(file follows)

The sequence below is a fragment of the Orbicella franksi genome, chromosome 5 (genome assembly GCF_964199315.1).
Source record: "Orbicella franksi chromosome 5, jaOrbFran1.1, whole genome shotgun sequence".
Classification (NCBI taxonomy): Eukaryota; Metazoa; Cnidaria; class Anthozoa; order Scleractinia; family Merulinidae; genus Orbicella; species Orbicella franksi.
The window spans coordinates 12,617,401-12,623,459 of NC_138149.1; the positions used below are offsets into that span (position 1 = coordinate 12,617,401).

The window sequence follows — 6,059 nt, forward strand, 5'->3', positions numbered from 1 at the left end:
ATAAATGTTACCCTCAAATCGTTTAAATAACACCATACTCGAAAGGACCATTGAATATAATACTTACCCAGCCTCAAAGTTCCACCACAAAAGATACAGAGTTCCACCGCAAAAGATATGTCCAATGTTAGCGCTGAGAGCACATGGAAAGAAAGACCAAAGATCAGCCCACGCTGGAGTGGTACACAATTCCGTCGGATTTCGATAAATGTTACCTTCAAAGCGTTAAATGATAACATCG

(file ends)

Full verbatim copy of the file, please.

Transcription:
The sequence below is a fragment of the Orbicella franksi genome, chromosome 5 (genome assembly GCF_964199315.1).
Source record: "Orbicella franksi chromosome 5, jaOrbFran1.1, whole genome shotgun sequence".
Classification (NCBI taxonomy): Eukaryota; Metazoa; Cnidaria; class Anthozoa; order Scleractinia; family Merulinidae; genus Orbicella; species Orbicella franksi.
The window spans coordinates 12,617,401-12,623,459 of NC_138149.1; the positions used below are offsets into that span (position 1 = coordinate 12,617,401).

The window sequence follows — 6,059 nt, forward strand, 5'->3', positions numbered from 1 at the left end:
ATAAATGTTACCCTCAAATCGTTTAAATAACACCATACTCGAAAGGACCATTGAATATAATACTTACCCAGCCTCAAAGTTCCACCACAAAAGATACAGAGTTCCACCGCAAAAGATATGTCCAATGTTAGCGCTGAGAGCACATGGAAAGAAAGACCAAAGATCAGCCCACGCTGGAGTGGTACACAATTCCGTCGGATTTCGATAAATGTTACCTTCAAAGCGTTAAATGATAACATCG